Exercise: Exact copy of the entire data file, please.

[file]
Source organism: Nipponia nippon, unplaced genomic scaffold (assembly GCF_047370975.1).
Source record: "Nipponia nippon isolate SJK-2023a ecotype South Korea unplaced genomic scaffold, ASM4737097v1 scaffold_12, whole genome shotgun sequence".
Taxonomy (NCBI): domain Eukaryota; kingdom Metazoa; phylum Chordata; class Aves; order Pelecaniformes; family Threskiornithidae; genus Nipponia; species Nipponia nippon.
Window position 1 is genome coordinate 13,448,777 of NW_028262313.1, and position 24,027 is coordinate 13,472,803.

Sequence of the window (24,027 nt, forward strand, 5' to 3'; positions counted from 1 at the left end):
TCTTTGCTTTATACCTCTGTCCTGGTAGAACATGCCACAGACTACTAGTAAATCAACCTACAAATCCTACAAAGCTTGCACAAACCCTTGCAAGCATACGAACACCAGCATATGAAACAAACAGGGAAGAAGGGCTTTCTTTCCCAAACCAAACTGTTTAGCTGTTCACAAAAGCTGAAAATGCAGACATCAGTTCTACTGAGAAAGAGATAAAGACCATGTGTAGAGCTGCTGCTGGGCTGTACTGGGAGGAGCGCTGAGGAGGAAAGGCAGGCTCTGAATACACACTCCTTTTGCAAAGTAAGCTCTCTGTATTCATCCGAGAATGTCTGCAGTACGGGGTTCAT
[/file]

Source organism: Nipponia nippon, unplaced genomic scaffold (assembly GCF_047370975.1).
Source record: "Nipponia nippon isolate SJK-2023a ecotype South Korea unplaced genomic scaffold, ASM4737097v1 scaffold_12, whole genome shotgun sequence".
Taxonomy (NCBI): domain Eukaryota; kingdom Metazoa; phylum Chordata; class Aves; order Pelecaniformes; family Threskiornithidae; genus Nipponia; species Nipponia nippon.
Window position 1 is genome coordinate 13,448,777 of NW_028262313.1, and position 24,027 is coordinate 13,472,803.

Sequence of the window (24,027 nt, forward strand, 5' to 3'; positions counted from 1 at the left end):
TCTTTGCTTTATACCTCTGTCCTGGTAGAACATGCCACAGACTACTAGTAAATCAACCTACAAATCCTACAAAGCTTGCACAAACCCTTGCAAGCATACGAACACCAGCATATGAAACAAACAGGGAAGAAGGGCTTTCTTTCCCAAACCAAACTGTTTAGCTGTTCACAAAAGCTGAAAATGCAGACATCAGTTCTACTGAGAAAGAGATAAAGACCATGTGTAGAGCTGCTGCTGGGCTGTACTGGGAGGAGCGCTGAGGAGGAAAGGCAGGCTCTGAATACACACTCCTTTTGCAAAGTAAGCTCTCTGTATTCATCCGAGAATGTCTGCAGTACGGGGTTCAT